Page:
“You say you made kabaddi 4,000 years ago, we made it 5000 years back,” asserted the Iran captain.
The argument continues even as Iran prepare to take on South Korea in the semi-final of the international event in Ahmedabad. A win there would take them to the final — their third — where they will face the winner of the match between Thailand and India. Sheykh hopes it’s India.
Iran, though, continue to maintain they have chronological precedence over Indian kabaddi. Their manager Mojtaba Tazike stepped in to support his comrade.
“No my friend, we made the game,” he told Suthar.
Sheykh, meanwhile, switched on a nearby computer to open an internet page on the ancient archaeological site of Shahr-e-Sukhteh, discovered in the early 20th century in the Sistan area of Iran – a hotbed of kabaddi. “Kabaddi mentioned over there in the ruins. 5,000 years…,” he added.
Iranians claim their heritage and role in the sport with a great degree of pride and passion, and it’s with the same gusto that the team has started breaking ground on the international stage.
A unique style of training is what makes the West Asian outfit a formidable opponent. While their Indian counterparts work continuously on training in the sport itself, the Iranians are all certified wrestlers and train for ‘Kushti’ even during kabaddi camps.
“That’s where they get that unmatched muscle power in their holds,” explains Bhaskaran Edachery, who coached the Indian team to the 2010 Asian Games gold.
Furthermore, their style of ‘kushti’ has a certain element that makes it even more useful on the kabaddi mat. During training sessions, the Iranians drench themselves in oil and wrestle in an attempt to improve their gripping technique.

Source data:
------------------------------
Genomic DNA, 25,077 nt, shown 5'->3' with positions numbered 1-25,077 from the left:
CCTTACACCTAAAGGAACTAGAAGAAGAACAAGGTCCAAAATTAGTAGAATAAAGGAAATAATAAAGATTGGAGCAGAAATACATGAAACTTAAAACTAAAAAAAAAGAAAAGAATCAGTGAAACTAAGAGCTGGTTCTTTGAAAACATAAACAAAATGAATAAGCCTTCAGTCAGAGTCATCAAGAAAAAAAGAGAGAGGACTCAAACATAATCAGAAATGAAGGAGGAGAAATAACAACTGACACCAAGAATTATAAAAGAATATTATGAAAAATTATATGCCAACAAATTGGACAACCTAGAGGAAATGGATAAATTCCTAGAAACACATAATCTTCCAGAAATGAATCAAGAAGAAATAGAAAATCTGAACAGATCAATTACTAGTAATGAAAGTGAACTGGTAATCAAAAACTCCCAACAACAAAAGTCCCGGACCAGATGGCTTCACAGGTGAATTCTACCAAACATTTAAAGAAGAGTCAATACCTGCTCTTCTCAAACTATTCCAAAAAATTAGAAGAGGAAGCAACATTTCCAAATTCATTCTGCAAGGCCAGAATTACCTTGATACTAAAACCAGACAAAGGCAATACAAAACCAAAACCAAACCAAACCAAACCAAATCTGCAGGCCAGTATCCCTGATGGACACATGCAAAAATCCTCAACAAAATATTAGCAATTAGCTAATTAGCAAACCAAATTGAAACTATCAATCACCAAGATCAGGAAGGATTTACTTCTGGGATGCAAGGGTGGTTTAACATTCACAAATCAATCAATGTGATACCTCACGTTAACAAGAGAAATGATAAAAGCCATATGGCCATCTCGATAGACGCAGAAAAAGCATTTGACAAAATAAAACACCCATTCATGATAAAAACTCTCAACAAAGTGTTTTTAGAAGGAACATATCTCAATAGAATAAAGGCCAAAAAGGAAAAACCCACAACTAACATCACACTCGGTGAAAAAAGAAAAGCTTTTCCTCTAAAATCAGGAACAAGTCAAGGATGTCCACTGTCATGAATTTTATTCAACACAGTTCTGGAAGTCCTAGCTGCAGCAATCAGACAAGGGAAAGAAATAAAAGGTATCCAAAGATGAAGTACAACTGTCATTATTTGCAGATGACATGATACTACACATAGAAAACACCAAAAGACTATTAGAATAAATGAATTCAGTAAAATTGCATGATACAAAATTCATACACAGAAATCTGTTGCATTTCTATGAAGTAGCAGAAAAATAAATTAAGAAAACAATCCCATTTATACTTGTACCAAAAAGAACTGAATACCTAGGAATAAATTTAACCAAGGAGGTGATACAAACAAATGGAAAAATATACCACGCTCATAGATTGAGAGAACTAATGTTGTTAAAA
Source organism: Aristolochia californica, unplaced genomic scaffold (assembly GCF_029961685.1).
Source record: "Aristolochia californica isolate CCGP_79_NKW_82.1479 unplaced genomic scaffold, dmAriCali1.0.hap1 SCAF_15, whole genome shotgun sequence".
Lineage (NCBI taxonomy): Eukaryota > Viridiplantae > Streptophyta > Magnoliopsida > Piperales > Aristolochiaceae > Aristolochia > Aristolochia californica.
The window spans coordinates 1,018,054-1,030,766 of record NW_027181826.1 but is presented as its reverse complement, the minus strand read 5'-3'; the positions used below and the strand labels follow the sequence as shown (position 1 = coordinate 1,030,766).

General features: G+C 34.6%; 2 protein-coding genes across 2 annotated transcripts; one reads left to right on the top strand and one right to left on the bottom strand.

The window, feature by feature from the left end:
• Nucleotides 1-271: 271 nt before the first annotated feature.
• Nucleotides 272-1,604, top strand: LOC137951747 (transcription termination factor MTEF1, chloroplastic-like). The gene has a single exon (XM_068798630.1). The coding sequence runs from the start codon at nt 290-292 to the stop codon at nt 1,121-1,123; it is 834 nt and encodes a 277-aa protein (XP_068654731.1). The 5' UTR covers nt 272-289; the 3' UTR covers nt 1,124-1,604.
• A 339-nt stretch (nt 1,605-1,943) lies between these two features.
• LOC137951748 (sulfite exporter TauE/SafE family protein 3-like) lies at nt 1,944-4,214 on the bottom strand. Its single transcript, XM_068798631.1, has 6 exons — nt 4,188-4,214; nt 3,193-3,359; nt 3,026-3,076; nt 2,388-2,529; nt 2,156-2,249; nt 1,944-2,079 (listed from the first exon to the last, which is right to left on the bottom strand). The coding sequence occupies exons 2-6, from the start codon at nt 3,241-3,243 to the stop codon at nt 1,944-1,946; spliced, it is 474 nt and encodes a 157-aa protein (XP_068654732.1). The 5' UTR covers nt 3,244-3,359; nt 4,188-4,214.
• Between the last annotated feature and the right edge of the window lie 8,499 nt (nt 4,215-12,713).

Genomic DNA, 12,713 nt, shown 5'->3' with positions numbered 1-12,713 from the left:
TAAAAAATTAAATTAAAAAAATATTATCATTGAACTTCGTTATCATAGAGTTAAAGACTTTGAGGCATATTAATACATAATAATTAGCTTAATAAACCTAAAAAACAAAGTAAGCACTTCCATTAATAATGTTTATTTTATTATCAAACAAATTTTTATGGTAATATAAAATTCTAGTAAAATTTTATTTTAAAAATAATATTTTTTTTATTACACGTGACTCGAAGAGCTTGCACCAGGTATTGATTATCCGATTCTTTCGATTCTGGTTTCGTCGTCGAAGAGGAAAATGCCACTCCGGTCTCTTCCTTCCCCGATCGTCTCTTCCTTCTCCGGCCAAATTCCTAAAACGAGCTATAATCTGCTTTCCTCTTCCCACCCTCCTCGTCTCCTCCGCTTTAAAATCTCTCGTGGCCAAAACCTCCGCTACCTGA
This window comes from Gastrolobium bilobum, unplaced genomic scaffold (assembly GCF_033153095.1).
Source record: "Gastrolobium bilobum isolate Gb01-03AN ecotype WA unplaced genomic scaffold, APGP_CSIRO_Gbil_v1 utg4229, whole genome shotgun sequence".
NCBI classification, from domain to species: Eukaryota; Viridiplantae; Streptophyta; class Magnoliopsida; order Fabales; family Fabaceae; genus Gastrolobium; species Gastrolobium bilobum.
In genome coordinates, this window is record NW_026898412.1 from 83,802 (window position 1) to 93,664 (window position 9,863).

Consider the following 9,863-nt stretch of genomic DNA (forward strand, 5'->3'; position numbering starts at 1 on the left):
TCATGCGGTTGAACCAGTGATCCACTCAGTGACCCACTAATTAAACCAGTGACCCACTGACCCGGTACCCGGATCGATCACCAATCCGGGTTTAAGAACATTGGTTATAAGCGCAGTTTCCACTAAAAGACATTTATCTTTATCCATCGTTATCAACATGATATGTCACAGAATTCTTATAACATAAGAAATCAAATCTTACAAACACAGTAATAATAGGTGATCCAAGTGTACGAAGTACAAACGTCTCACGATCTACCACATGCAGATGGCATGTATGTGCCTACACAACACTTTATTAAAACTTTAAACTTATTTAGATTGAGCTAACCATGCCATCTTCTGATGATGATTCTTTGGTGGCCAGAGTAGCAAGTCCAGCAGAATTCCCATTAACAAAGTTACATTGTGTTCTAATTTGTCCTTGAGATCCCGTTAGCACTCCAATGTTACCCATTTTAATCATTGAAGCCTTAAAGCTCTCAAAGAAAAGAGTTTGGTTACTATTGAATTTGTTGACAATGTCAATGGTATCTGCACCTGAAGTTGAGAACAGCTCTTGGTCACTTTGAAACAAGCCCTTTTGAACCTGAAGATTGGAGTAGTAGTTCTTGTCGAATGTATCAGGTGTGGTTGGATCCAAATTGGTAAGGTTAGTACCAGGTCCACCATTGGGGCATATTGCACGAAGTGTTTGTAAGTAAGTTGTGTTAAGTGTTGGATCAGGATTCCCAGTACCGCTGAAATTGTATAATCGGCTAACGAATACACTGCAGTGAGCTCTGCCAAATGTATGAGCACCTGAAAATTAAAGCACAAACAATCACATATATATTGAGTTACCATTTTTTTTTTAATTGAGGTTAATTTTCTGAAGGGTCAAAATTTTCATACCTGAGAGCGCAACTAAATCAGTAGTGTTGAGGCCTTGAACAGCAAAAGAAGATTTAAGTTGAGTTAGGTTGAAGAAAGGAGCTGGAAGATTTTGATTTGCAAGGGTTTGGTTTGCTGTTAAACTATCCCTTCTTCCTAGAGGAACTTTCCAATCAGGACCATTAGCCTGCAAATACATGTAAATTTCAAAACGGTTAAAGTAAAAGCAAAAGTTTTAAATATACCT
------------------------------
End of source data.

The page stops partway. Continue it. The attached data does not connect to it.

“Oil makes the body very slippery. So they have to work extra hard to get a good grip while wrestling. You need a lot of strength for that. So when they’re playing kabaddi, their defenders have that technique and extra power to help them,” explains Raju Bhavsar, who was part of the Indian team that won at the 1990 Asian Games.
Even in their current squad, the assistant coach Daliri Ebad is a certified wrestling coach. Their star defender Fazel Atrachali takes up competitive wrestling during the off-season to help him keep up in kabaddi.
Interestingly enough, while Iran is considered a strong favourite to lift the title in Ahmedabad, the country didn’t make its Asian Games debut till 2006. Two years later, their federation took the crucial decision of inviting former India captain Ashan Kumar to coach their team for the 2010 Asian Games.
“They had seen and played the game before, but it was more a ‘timepass’ sport. The people there were quite lazy about it,” recalls Ashan, who skippered the 1990 Indian team at the Beijing Asian Games. “So I immediately told the Iranian federation that I will do things my way and want no interference. They agreed,” he adds.
The first step was to get the otherwise lethargic players to work on their fitness.
“Unko din raat bhagaaya. Acche se ragadaya,” he recalls. The 55-year-old holds special memories of Atrachali as well, remembering him as a notoriously lazy player.
“I used to hit him with a stick all the time. Bahut maar khaya. He even complained about me. And look at him today. He’s the best defender in the world,” Ashan says.
The former India skipper led Iran to a silver medal at Guangzhou 2010. Four years later, sans Ashan, Iran lost the final against India yet again. It was a match, however, that India captain Rakesh Kumar mentioned as the one India ‘should not have won’, so close the Iranians came to causing an almighty upset.
At home, the set-up provides for a three-month long national championship in which 16 teams compete from all regions. The better players have steadily been catching the eye of scouts of the Pro Kabaddi League.
Through their own style or training and research, Iran has steadily made itself a giant in the modern game. So much so that Rakesh asserted after the Incheon final that Pakistan no longer remains India’s biggest threat.
“It’s not about beating Pakistan anymore. It’s the one against Iran that we cannot afford to lose,” he had said.
Iran, in turn, has its own challenge against India. Enroute to the playoff stage of the World Cup, a relatively lax performance saw them shockingly lose to Poland. But they didn’t make much for it.
“That match didn’t matter,” Sheykh says. For Iran, their only goal is to beat India.